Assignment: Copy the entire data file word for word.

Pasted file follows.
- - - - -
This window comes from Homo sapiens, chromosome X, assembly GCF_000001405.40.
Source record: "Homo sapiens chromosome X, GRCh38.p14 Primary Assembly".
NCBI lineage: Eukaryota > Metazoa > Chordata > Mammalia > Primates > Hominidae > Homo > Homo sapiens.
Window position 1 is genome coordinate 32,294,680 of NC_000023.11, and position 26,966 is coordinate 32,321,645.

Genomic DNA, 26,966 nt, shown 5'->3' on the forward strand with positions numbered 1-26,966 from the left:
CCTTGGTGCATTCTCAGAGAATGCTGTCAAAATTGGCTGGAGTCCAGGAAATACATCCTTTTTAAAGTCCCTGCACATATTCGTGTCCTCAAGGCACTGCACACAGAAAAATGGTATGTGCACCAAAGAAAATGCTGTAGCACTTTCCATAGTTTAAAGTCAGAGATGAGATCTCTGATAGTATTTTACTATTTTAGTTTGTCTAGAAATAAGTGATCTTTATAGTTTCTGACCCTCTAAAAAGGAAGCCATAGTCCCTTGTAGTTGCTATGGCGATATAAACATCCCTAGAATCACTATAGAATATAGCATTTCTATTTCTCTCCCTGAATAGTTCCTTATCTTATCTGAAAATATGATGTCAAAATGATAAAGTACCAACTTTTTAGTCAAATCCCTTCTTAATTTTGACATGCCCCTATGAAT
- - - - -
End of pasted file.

This window comes from Homo sapiens, chromosome X, assembly GCF_000001405.40.
Source record: "Homo sapiens chromosome X, GRCh38.p14 Primary Assembly".
NCBI lineage: Eukaryota > Metazoa > Chordata > Mammalia > Primates > Hominidae > Homo > Homo sapiens.
Window position 1 is genome coordinate 32,294,680 of NC_000023.11, and position 26,966 is coordinate 32,321,645.

Genomic DNA, 26,966 nt, shown 5'->3' on the forward strand with positions numbered 1-26,966 from the left:
CCTTGGTGCATTCTCAGAGAATGCTGTCAAAATTGGCTGGAGTCCAGGAAATACATCCTTTTTAAAGTCCCTGCACATATTCGTGTCCTCAAGGCACTGCACACAGAAAAATGGTATGTGCACCAAAGAAAATGCTGTAGCACTTTCCATAGTTTAAAGTCAGAGATGAGATCTCTGATAGTATTTTACTATTTTAGTTTGTCTAGAAATAAGTGATCTTTATAGTTTCTGACCCTCTAAAAAGGAAGCCATAGTCCCTTGTAGTTGCTATGGCGATATAAACATCCCTAGAATCACTATAGAATATAGCATTTCTATTTCTCTCCCTGAATAGTTCCTTATCTTATCTGAAAATATGATGTCAAAATGATAAAGTACCAACTTTTTAGTCAAATCCCTTCTTAATTTTGACATGCCCCTATGAAT